• On the contrary, only 40% of patients who were alive 30 days after COVID-19 diagnosis without prolonged LOS had recently received an anti-CD20 monoclonal antibody (p < 0.001).
  • Three patients had a prolonged LOS as a result of both persistent COVID-19 symptoms and lymphoma progression.
  • Overall, 58% of patients with prolonged LOS for COVID-19 were admitted to the intensive care unit and 27% died (18% due to COVID-19 and 6% due to multiple causes, including lymphoma progression).

Laboratory findings and virological monitoring

The most common laboratory findings at admission included elevated C-reactive protein (>5 mg/L) in 91%, hypogammaglobulinemia (<4 g/L) in 32%, and lymphopenia (<1 g/L) in 70% of patients. Five of 32 patients had negative polymerase chain reaction tests at time of diagnosis, though diagnosis of SARS-CoV-2 pneumonia was established in all five and COVID-19 was later confirmed in four of the five patients.

Risk factors

Factors associated with longer LOS in univariate analysis included age ≥70 years, the presence of comorbidity, hypertension, non-Hodgkin lymphoma subtype, relapsed/refractory lymphoma, recent use of bendamustine, and recent anti-CD20 treatment (Table 2).

In multivariate analysis, increased LOS was also significantly associated with age ≥70 years (hazard ratio [HR], 2.34; 95% confidence interval [CI], 1.32–4.17; p = 0.004), relapsed/refractory lymphoma (sub-distribution HR [sHR], 3.12; 95% CI, 1.13–8.61; p = 0.028), and recent administration of anti-CD20 monoclonal antibody (sHR, 2.26; 95% CI, 1.42–3.60; p < 0.001). In addition, age ≥70 years (HR, 4.08; 95% CI, 1.94–8.57; p < 0.001), relapsed/refractory lymphoma (HR, 3.34; 95% CI, 1.58–7.06; p = 0.002), and recent administration of anti-CD20 monoclonal antibody (HR, 2.17; 95% CI, 1.04–4.52; p = 0.039) were associated with an increased risk of death in the multivariate analysis. The presence of comorbidities demonstrated an increased trend towards longer LOS (sHR, 1.50; 95% CI, 0.91–2.48; p = 0.109) and risk of death (HR, 2.50; 95% CI, 0.95–6.57; p = 0.064).

Table 2. Univariate analyses of the determinants of LOS and OS*

Factor

LOS

OS

sHR (95% CI)

p value

sHR (95% CI)

p value

Gender (male vs female)

1.11 (0.70–1.76)

0.665

1.47 (0.70–3.07)

0.307

Age ≥70 years

2.49 (1.47–4.21)

0.001

4.73 (2.30–9.75)

<0.001

Comorbidities (≥1 vs 0)

1.98 (1.24–3.14)

0.004

3.42 (1.32–8.85)

0.011

Hypertension

1.64 (1.01–2.66)

0.044

2.34 (1.19–4.62)

0.014

Histological subtype (vs B-cell NHL)

 

 

 

 

              T-cell               lymphoma

0.65 (0.28–1.51)

0.318

0.71 (0.17–2.96)

0.636

              Hodgkin               lymphoma

0.43 (0.20–0.90)

0.024

0.28 (0.04–2.07)

0.214

Time from lymphoma diagnosis to admission for COVID-19 (>12 months)

1.00 (1.00–1.01)

0.480

1.00 (1.00–1.01)

0.455

Lymphopenia (<1 G/L)

1.55 (0.96–2.51)

0.071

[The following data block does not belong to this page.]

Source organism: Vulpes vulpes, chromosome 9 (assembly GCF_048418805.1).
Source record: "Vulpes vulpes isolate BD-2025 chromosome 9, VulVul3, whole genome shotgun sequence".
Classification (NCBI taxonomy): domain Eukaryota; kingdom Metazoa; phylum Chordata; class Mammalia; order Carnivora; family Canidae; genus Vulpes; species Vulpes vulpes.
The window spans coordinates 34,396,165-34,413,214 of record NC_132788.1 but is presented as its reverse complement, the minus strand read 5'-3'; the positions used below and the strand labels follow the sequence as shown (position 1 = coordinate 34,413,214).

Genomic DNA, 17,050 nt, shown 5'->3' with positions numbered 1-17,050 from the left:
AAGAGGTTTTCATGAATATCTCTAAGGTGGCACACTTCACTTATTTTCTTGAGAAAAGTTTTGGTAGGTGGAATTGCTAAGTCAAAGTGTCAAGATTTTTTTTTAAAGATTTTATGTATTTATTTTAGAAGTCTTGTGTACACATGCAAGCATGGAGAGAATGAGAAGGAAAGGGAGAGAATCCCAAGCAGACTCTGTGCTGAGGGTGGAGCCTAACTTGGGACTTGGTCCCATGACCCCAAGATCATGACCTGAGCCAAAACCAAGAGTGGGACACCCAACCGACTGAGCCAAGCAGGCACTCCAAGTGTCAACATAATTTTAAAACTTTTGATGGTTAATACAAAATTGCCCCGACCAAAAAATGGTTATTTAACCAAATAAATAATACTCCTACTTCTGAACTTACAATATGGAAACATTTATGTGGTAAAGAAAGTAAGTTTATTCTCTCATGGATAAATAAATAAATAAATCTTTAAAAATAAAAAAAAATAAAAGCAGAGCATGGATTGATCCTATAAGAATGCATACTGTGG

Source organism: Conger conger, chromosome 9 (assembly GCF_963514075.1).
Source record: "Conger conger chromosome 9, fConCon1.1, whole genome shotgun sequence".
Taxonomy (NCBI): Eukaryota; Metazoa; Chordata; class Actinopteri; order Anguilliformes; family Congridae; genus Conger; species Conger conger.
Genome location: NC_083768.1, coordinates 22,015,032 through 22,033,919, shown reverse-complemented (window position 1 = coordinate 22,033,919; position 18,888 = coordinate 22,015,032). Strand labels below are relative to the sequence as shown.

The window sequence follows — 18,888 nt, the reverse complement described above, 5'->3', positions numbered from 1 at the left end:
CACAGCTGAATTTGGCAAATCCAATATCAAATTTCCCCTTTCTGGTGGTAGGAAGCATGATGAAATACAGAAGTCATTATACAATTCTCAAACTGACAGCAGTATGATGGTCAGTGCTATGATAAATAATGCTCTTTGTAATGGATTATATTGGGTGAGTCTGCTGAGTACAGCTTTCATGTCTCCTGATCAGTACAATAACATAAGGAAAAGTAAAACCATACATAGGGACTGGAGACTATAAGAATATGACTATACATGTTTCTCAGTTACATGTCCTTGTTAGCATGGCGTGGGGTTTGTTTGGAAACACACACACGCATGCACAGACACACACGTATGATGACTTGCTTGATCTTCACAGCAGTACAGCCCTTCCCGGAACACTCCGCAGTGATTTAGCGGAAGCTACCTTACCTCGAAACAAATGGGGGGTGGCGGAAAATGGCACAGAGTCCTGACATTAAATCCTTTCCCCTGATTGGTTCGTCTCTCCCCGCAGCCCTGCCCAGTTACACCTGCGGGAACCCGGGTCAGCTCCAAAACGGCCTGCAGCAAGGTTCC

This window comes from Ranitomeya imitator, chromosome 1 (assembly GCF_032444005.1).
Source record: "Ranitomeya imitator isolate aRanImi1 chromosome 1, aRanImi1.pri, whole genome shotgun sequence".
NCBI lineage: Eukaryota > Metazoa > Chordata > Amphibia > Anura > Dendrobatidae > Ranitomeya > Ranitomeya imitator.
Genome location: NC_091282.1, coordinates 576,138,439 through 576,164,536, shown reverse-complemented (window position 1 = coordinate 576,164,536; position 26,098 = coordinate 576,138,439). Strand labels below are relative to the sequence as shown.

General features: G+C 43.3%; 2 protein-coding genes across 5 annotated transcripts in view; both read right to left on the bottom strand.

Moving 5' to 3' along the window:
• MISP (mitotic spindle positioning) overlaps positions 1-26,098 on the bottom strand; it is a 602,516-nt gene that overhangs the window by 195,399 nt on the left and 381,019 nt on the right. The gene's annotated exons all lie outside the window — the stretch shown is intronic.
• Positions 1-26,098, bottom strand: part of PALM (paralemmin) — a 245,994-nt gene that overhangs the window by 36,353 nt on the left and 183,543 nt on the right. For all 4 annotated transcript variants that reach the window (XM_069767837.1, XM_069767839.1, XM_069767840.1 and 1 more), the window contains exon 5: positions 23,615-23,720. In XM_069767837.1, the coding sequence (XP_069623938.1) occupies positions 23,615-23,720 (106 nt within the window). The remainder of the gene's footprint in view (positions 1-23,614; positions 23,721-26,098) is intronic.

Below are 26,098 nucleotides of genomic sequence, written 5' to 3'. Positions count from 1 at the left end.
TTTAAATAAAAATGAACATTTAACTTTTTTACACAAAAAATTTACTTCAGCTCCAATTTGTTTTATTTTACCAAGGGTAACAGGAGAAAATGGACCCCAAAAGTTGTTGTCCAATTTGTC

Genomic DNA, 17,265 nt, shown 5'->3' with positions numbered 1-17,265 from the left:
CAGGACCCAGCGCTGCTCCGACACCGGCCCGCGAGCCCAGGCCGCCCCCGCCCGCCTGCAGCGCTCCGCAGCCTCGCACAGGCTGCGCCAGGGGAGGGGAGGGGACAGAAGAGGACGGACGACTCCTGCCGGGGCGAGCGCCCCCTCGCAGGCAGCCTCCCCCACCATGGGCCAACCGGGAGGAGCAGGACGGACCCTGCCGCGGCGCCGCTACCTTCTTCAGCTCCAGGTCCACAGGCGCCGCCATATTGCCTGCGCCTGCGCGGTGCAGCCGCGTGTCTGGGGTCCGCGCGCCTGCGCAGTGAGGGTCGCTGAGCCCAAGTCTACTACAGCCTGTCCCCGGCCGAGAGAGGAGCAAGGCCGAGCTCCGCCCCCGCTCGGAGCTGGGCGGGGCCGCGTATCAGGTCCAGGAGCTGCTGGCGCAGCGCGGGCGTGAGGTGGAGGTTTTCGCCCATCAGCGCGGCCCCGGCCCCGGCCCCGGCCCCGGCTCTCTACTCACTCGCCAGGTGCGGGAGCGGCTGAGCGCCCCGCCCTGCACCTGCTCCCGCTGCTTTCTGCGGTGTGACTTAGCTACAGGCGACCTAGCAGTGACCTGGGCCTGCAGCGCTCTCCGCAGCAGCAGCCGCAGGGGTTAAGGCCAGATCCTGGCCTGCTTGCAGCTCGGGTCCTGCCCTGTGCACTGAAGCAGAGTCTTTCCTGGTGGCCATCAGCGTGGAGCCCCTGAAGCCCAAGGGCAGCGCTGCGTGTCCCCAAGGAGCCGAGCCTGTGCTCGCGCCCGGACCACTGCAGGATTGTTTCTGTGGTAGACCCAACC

2.67 (1.02–6.97)

0.044

Hypogammaglobulinemia (<4 g/L) §

1.45 (0.67–3.13)

0.339

1.30 90.42–4.03)

0.649

Lymphoma treatment

 

 

 

 

              Anti-CD20               monoclonal               antibodyǁ

1.83 (1.16–2.89)

0.009

1.60 (0.78–3.29)

0.198

              Bendamustineǁ

3.37 (1.06–10.73)

0.039

3.26 (1.42–7.52)

0.006

              Any lymphoma               therapyǁ

1.45 (0.89–2.37)

0.140

1.27 (0.58–2.81)

0.55

              R/R lymphoma

3.64 (1.32–9.98)

0.012

3.43 (1.63–7.18)

0.001

CI, confidence interval; LOS, length of in-hospital stay; NHL, non-Hodgkin lymphoma; OS, overall survival; R/R, relapsed/refractory; sHR, sub-distribution hazard ratio.
*Adapted from Dulery, et al.1
Indicates p values of <0.05 to denote statistical significance.
Missing data in six patients.
§
Missing data in 45 patients.
ǁ
Treatment administered within the previous 12 months before hospitalization for COVID-19.

Conclusion

This retrospective study identified several factors associated with increased LOS in patients with lymphoma and COVID-19, including age, comorbidities, relapsed/refractory lymphoma status, recent administration of bendamustine, and anti-CD20 monoclonal antibody treatment. In addition, factors such as age, comorbidities, relapsed/refractory lymphoma, and anti-CD20 monoclonal antibody treatment were associated with decreased overall survival in patients with lymphoma. Identification of these factors supports the impact that B-cell depletion has on the course of COVID-19 and may help to inform the medical management of patients with lymphoma, including the evaluation of specific therapeutic approaches and the efficacy and timing of COVID-19 vaccination in patients with lymphoma.

  1. Duléry R, Lamure S, Delord M, et al. Prolonged in-hospital stay and higher mortality after COVID-19 among patients with non-Hodgkin lymphoma treated with B-cell depleting immunotherapy. Am J Hematol. 2021;96(8):934-944. DOI: 1002/ajh.26209